In the absence of any apparent or declared reason -- such as undue delay, bad faith, or dilatory motive on the part of the movant, repeated failure to cure deficiencies by amendments previously allowed, undue prejudice to the opposing party by virtue of the amendment . . ., the leave sought should, as the rules require, be freely given.

 Id. at 182. Therefore, when the movant's request to amend is "a proper subject of relief, he ought to be afforded an opportunity to test his claim on the merits." Id.

 In applying FED. R. CIV. P. 15(a), the Third Circuit Court of Appeals regards the possibility of prejudice to the non-moving party as the "touchstone for the denial of the amendment." Bechtel v. Robinson, 886 F.2d 644, 652 (3d Cir. 1989) quoting Cornell & Co., Inc. v. Occupation Safety and Health Rev. Comm'n, 573 F.2d 820, 823 (3d Cir. 1978). Absent undue prejudice, "denial must be grounded in bad faith or dilatory motives, truly undue or unexplained delay, repeated failure to cure deficiency by amendments previously allowed or futility of amendment." Heyl & Patterson International, Inc. v. F.D. Rich Housing of the Virgin Islands, 663 F.2d 419, 425 (3d Cir. 1981) citing Cornell & Co., Inc., 573 F.2d at 823.

 1. Futility of Amendment/Statute of Limitations

 Where a defendant raises futility of amendment as a defense, the Court must apply the standard of a motion to dismiss, pursuant to FED. R. CIV. P. 12(b)(6). Jablonski v. Pan American World Airways, Inc., 863 F.2d 289, 293 (3d Cir. 1988). By adhering to a Rule 12(b)(6) standard, the court is assured that any new claims, without true merit, will fail. Massarsky v. General Motors Corp., 706 F.2d 111, 125 (3d Cir. 1983); Snyder v. Baumecker, 708 F. Supp. 1451, 1457 (D.N.J. 1989); see also Adams v. Gould, Inc., 739 F.2d 858, 864 (3d Cir. 1984), cert. denied, 469 U.S. 1122, 83 L. Ed. 2d 799, 105 S. Ct. 806 (1985). In accordance with FED. R. CIV. P. 15(a), it is within the discretion of the trial court to deny leave to amend for futility of amendment. In examining the futility of the proposed amendment, the district court should consider the merits of the proposed amendment prior to deciding whether to grant leave to amend. Snyder, 708 F. Supp. at 1457.

 When considering a motion to dismiss pursuant to FED. R. CIV. P. 12(b)(6), the Court shall take all allegations as true and consider them in the light most favorable to the plaintiff. Hurst v. Beck, 1992 U.S. Dist. LEXIS 11377, at *9, 1992 WL 189496, at *3, n.4 (E.D.Pa. 1992) (citations omitted). The complaint will only be dismissed if "it is clear that no relief could be granted under any set of facts that could be proved consistent with the allegations." Id. (Citations omitted).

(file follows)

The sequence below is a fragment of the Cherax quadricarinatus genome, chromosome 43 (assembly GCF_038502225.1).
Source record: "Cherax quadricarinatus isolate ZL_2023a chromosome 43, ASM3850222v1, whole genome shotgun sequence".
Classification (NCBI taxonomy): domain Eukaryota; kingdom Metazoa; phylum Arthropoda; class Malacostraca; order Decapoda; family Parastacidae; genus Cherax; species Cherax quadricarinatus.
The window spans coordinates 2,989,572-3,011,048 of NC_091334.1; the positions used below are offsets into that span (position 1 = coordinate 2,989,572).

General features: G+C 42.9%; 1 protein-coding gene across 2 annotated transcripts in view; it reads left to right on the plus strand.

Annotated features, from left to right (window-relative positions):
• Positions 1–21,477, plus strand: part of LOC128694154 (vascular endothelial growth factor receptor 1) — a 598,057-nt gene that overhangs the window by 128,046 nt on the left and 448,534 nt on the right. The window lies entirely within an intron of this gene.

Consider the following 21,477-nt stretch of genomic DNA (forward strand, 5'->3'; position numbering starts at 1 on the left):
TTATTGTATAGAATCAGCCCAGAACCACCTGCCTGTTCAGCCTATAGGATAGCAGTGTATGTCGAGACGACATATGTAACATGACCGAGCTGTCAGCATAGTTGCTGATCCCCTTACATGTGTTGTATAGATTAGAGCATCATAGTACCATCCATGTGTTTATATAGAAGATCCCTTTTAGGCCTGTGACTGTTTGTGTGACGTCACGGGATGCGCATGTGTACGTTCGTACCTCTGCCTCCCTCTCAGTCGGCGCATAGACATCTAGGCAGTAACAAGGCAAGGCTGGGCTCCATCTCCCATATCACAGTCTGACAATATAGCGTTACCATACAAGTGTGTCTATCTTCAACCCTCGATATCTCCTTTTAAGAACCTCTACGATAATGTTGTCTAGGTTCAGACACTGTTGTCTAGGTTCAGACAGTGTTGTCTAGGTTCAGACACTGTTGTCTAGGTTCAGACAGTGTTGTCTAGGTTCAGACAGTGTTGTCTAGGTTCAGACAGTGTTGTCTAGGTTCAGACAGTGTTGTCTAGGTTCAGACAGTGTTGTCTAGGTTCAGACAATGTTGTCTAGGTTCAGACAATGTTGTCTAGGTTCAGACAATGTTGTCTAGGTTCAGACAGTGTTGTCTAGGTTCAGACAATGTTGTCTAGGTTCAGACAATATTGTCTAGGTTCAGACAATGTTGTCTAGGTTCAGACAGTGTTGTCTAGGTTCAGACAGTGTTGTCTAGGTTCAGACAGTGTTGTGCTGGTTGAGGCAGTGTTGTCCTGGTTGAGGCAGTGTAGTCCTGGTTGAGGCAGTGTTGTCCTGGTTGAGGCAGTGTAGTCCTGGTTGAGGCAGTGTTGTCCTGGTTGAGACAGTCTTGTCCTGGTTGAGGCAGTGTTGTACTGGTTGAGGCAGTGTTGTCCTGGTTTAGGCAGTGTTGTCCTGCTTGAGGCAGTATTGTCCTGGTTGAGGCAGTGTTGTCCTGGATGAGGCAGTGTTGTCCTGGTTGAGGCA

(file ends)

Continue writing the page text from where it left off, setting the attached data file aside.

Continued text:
Defendants argue that Plaintiffs' motion to amend the Complaint must be denied because it was filed after the two-year statute of limitations expired on October 15, 1997. Indeed, Dr. Hux ceased treating Mrs. Provenzano in October 1995 after the birth of the twins, and Plaintiffs filed the instant motion in May of 1998. Clearly, Plaintiffs motion would not withstand a motion to dismiss if it were barred by the statute of limitations.

 Plaintiffs, however, argue that the statute of limitations should be tolled under the "discovery rule." See Lopez v. Swyer, 62 N.J. 267, 300 A.2d 563 (1973). The discovery rule provides that a cause of action will not accrue until the injured party discovers, or by an exercise of reasonable diligence and intelligence should have discovered, that a basis for an actionable claim exists. Cruz v. City of Camden, 898 F. Supp. 1100, 1113 (D.N.J. 1995) citing Fernandi v. Strully, 35 N.J. 434, 173 A.2d 277 (1961). The Supreme Court of New Jersey further explained the discovery rule as follows:

 

In essence, the discovery rule applies and the statute of limitations begins to run when the plaintiff is aware of an injury and knew that the injury was caused by a third person. The rule is designed to toll the statute of limitations in a situation where the plaintiff realizes an injury but does not know that the injury can be attributed to another. The rule does not require, as the plaintiff suggests, that the plaintiff realize the injurer's exact identity.

 Cruz, 898 F. Supp. at 1113 quoting Savage v. Old Bridge-Sayreville Medical Group, 134 N.J. 241, 633 A.2d 514 (1993).

 As established in Lopez, the seminal discovery rule case decided by the Supreme Court of New Jersey, courts recognize two classes of injured claimants whose ignorance of a cause of action should not, without more, bar relief. 62 N.J. at 271; see also Cruz, 898 F. Supp. at 1113 n. 16. First, a claimant may be unaware that she has sustained an injury until after the statute of limitations has run. Id. See e.g., Diamond v. N.J. Bell Telephone Co., 51 N.J. 594, 242 A.2d 622 (1969) (The court held that the limitations period did not start to run until the plaintiff discovered, nine years after the event, that the defendant's installation of a conduit had damaged their sewer line). Second, a claimant may be aware that she has suffered an injury, but the injured party may not know the damages are attributable to the fault or neglect of another. See e.g., Lopez, 62 N.J. at 274.

 In Lopez, the plaintiff suffered burns from radiation therapy administered by the defendants. 62 N.J. at 271. After the plaintiff's relationship with the defendants ended, the plaintiff sought medical assistance elsewhere. Id. While in a hospital for reconstructive surgery, she overheard a doctor who had been treating her say to several colleagues, "And there you see, gentlemen, what happens when the radiologist puts a patient on the table and goes out and has a cup of coffee." Id. The court determined that the statute of limitations began to run when she overheard that statement and thereby discovered that her injuries were caused by the fault of another. Id.